African Americans (also known as Black Americans or Afro-Americans) are an ethnic group of people in the United States who have ancestors in any of the Black racial groupings of Africa, whether in their whole or in part. Afro-Americans are usually defined as descendants of enslaved Africans who were born in the United States, but other Black immigrants and their offspring may come to see themselves in this way, depending on their cultural background.
African Americans are the third most numerous ethnic group in the United States and the second most numerous racial group in the country, after White Americans and Hispanic and Latino Americans. The majority of African Americans are descended from individuals who were slaves inside the borders of what is now the United States. Most African Americans are descended from families of West/Central African and European heritage, with some having Native American ancestry as well. According to statistics from the United States Census Bureau, African immigrants are less likely than other immigrants to identify as African Americans. The vast majority of African immigrants (about 95 percent) identify with their individual ethnicities rather than with their new country of origin. Affluent immigrants from certain Caribbean, Central American, and South American countries, as well as their descendants are free to self-identify as "Latino" or "Hispanic."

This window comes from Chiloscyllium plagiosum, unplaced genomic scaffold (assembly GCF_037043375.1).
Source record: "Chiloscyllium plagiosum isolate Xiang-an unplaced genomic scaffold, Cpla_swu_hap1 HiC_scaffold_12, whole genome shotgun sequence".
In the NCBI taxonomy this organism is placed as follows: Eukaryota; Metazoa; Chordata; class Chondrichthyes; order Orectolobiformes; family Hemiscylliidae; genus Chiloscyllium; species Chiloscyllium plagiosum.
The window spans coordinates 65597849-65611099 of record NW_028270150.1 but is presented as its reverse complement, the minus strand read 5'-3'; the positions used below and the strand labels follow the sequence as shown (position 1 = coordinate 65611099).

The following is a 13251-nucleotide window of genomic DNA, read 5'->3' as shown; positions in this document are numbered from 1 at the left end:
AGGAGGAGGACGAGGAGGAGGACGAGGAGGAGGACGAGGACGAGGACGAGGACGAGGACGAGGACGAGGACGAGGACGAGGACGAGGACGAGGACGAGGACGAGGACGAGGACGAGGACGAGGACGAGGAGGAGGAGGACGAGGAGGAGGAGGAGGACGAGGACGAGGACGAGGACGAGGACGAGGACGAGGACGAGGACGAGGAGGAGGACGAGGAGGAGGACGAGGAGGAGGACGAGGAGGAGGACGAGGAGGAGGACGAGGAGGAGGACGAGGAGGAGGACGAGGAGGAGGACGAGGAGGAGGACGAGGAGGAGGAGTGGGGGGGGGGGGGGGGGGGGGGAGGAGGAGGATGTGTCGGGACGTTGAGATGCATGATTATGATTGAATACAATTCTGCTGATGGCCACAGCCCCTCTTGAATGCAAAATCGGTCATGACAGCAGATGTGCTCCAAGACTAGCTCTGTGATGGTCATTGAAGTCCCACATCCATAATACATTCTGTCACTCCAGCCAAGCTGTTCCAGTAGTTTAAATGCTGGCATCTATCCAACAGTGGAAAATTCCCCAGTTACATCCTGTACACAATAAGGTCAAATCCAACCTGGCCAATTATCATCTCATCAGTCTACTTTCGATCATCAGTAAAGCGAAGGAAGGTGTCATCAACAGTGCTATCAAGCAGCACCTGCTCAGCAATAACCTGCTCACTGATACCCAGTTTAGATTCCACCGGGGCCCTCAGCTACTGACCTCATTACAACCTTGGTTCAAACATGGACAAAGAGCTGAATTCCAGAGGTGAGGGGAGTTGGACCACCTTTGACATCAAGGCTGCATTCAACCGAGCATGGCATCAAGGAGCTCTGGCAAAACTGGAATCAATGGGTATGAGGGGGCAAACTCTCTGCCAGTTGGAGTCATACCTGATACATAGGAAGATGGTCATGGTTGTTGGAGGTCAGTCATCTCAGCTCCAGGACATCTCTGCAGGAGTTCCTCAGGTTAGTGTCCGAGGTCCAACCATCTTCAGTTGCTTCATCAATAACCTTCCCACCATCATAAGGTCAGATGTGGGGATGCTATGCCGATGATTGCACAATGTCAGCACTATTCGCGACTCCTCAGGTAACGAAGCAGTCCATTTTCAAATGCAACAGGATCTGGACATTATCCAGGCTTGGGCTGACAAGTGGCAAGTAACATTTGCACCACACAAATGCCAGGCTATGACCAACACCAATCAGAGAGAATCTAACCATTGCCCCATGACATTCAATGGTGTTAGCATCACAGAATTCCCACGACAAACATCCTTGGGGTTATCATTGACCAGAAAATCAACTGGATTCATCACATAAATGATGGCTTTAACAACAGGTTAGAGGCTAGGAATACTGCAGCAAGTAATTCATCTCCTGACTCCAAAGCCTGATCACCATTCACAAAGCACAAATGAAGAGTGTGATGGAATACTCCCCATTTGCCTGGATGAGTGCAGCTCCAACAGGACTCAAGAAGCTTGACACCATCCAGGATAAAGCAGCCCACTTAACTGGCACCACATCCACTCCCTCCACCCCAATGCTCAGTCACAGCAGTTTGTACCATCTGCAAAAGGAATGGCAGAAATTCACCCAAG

Beginning in the 16th century, Africans from West Africa were sold to European slave merchants and transported over the Atlantic to the Thirteen Colonies, where they established a permanent presence. Following their arrival in the Americas, they were sold as slaves to European colonists and forced to labour on plantations, especially in the southern provinces of the United States. A few individuals were successful in obtaining independence via manumission or flight and went on to establish independent settlements before and during the American Revolutionary War. Despite the fact that the United States was established in 1783, the vast majority of Black people remained slaves, with the majority of them concentrated in the American South, with four million enslaved people finally freed after and at the conclusion of the Civil War in 1865. However, because of White supremacy, they were generally regarded as second-class citizens and were quickly disenfranchised in the South after gaining citizenship during the Reconstruction period. Because of the continued development of the Black community, participation in military conflicts in the United States, substantial migration out of the Southern United States, the elimination of legal racial segregation, and the civil rights movement, which sought political and social freedom, these circumstances have changed significantly. Barack Obama became the first African-American to be elected President of the United States when he was elected in 2008.